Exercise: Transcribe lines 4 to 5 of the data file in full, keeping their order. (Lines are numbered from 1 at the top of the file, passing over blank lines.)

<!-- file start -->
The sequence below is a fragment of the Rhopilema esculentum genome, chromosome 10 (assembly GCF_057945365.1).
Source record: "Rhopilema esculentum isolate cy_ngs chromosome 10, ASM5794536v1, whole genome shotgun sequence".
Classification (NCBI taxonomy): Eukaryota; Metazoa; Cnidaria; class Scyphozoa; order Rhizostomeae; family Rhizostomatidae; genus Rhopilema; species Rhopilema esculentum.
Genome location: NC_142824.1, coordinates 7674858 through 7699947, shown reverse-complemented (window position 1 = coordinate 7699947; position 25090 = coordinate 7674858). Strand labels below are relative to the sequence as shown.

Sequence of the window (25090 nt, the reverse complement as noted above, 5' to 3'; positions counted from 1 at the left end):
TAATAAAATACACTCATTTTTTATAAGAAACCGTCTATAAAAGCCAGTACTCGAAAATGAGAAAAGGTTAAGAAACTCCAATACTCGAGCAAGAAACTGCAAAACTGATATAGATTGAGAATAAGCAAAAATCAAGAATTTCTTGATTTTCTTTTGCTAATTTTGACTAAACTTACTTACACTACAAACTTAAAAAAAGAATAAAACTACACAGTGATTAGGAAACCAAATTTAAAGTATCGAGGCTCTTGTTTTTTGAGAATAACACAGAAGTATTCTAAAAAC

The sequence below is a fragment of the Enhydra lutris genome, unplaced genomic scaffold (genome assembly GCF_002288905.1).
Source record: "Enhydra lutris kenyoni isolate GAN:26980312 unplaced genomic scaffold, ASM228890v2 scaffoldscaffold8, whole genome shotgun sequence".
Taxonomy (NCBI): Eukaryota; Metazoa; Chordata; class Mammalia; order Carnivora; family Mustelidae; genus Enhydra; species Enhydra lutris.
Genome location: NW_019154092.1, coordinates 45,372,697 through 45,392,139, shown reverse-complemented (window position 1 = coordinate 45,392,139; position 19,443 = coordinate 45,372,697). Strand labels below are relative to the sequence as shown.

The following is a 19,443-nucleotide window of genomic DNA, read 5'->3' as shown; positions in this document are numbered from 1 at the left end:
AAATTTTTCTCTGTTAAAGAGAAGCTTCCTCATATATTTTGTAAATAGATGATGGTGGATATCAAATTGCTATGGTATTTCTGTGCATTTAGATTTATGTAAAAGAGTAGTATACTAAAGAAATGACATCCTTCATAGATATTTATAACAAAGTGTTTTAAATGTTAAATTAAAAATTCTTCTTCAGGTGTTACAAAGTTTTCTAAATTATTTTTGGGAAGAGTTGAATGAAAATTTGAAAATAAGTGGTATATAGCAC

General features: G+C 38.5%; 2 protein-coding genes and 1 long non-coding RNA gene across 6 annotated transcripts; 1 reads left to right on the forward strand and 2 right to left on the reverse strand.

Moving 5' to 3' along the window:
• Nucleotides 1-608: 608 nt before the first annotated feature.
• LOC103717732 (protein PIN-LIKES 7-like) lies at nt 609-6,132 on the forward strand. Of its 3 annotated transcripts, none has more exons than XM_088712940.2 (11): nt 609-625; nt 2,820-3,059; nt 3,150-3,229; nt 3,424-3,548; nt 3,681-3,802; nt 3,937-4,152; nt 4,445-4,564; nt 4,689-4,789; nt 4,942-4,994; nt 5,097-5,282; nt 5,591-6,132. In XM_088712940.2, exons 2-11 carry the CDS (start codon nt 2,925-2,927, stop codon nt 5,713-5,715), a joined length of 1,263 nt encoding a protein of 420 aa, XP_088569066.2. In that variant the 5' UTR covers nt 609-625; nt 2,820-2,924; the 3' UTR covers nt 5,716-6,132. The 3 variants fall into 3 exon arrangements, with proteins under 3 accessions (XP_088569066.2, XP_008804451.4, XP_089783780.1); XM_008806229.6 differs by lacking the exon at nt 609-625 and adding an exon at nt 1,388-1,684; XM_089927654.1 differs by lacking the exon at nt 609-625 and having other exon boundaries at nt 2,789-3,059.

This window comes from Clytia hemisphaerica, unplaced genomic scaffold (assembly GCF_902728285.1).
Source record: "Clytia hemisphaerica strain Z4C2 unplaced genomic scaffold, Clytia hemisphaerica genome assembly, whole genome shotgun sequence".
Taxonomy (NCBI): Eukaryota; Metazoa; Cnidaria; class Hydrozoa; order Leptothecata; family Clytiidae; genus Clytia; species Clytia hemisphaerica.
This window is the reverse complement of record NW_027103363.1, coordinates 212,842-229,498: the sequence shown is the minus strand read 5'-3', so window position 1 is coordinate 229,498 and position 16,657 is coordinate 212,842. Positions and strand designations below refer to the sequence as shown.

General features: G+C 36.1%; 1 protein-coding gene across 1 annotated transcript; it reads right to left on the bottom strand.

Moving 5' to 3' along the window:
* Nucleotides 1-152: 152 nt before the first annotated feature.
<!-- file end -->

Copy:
Genome location: NC_142824.1, coordinates 7674858 through 7699947, shown reverse-complemented (window position 1 = coordinate 7699947; position 25090 = coordinate 7674858). Strand labels below are relative to the sequence as shown.

Sequence of the window (25090 nt, the reverse complement as noted above, 5' to 3'; positions counted from 1 at the left end):